Jewel of Jericho: Rahab's Story
Series: Fruit of Her Hands #1
Published by Winged Publications
Publication Date March 6, 2020
Genres: Biblical Fiction, Clean Romance
Setting: Israel Creation to the Judges
Written for: Adults
The story of Rahab comes to us through Joshua. Forty years of wandering have brought the children of Israel to their Promised Land, now controlled by the peoples of Canaan. This remarkable story tells of Jewish spies and their unexpected saving. There is a call and a reason to answer. Through it all, the hand of God moves not only nations to war, but individuals to great risks and greater rewards. My name is Rahab. I am a woman of Canaan. I do not belong in the lineage of the greatest love story, and yet, I am here. Kings have come through me. My people would look in wonder or scorn. It matters not for they are no more. Rahabek is a strong name. I took it to myself and carried my head high. Now it has come down through the ages, the story of a whore who betrayed her people. But I do not think they were my people. The One who called from across the Jordan said I am His. He is mine. As such, His people have become my people. My haughty head I now bow low, for I am redeemed in love and joy. Listen to my story. Decide for yourself. It is no easy thing to fall into the hands of a fearful God without a willing heart.
Jewel of Jericho is the third book I have read this year about the fall of Jericho. While the main events of each story follow the Biblical narrative and thus are essentially the same, each one handles the account with a great deal of creativity. And due to the sparse details given in the Bible, there is much room for speculation on how the events transpired.
I lost count of the number of times I thought, “I never even considered this aspect of Rahab’s story” as I read Jewel of Jericho. Considerations such as the impression the Canaanites would have had of the people of Israel appearing in the land again after 40 years had passed. Or, the speculation that household skills such as grinding grain and making bread would have been a lost art to these nomadic people. Laurie Boulden showed very careful attention to intricate details of the daily life of Rahab and of the Israelites.
The author apparently has a deep faith in the Lord and it comes through beautifully. Every mention of YHWH is filled with love and respect, even pagan in Rahab’s impression of Him. Jewel of Jericho is a story of the redemption of the outcast. The story of the love of the God who knows all about us and loves us anyway.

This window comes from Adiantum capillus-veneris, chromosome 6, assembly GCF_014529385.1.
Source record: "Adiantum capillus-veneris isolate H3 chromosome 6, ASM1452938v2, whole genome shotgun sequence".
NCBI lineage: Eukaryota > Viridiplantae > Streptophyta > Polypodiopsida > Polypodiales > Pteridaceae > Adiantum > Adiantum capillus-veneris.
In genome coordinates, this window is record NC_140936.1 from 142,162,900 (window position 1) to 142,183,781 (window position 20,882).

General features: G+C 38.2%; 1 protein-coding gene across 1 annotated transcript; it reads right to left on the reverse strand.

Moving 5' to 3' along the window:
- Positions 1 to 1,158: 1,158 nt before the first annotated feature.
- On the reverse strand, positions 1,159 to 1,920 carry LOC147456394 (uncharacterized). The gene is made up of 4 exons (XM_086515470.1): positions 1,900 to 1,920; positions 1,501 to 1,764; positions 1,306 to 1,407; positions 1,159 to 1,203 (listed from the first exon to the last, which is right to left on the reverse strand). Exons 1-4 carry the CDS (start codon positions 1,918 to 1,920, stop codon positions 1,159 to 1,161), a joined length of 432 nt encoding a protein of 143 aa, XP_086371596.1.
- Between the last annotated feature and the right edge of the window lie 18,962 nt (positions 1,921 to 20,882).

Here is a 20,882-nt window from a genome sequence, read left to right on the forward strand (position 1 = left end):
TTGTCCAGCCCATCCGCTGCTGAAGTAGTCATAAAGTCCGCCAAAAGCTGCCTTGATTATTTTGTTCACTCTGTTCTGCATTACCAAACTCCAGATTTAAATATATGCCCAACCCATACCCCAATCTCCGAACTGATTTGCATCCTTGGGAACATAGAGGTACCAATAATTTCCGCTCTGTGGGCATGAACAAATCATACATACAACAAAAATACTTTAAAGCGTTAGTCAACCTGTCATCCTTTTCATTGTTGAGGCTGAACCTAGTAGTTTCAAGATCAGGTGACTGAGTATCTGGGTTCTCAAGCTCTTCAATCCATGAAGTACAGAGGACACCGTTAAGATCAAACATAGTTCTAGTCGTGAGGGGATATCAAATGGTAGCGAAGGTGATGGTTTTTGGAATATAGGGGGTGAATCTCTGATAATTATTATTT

One of my favorite moments of the story was Salmon repeating to himself the words from the Lord that Joshua spoke. Not having Scriptures in written form, it certainly would have been important for them to continually remind themselves of the words of the Lord. And even though we do have access to God’s Word in so many forms, we should do the same, meditating on His word and holding on to the truths they contain.
There were a couple of things that gave me pause as I read, though I realize they are probably due to my ignorance of the customs, dress, and words the author chose to use. A mention of Rahab’s “blouse” brought to mind a clothing item from more modern times. And yet, I have never researched what the Canaanites wore. A mention of her closing the window of the inn made me roll my eyes until I realized the author most likely referred to closing shutters, not a glass window. These were a distraction to me…
The author didn’t attempt to whitewash the ugliness of Rahab’s former way of life. She did point out, however, the very likely possibility that in that culture, it was not looked upon as a wrong way of life. I had not actually considered this in the past, though with the other evils that society embraced, it makes sense this would have been the case.
I would not recommend this for a younger audience. While remaining clean, there were hints as to Rahab sleeping with various men in a fade-to-black manner. There was also quite a bit of bloodshed, in sacrifice at Jericho and the battle of Ai.
Readers of Biblical fiction should certainly consider adding Jewel of Jericho to their library. I’m looking forward to reading more from Laurie Boulden.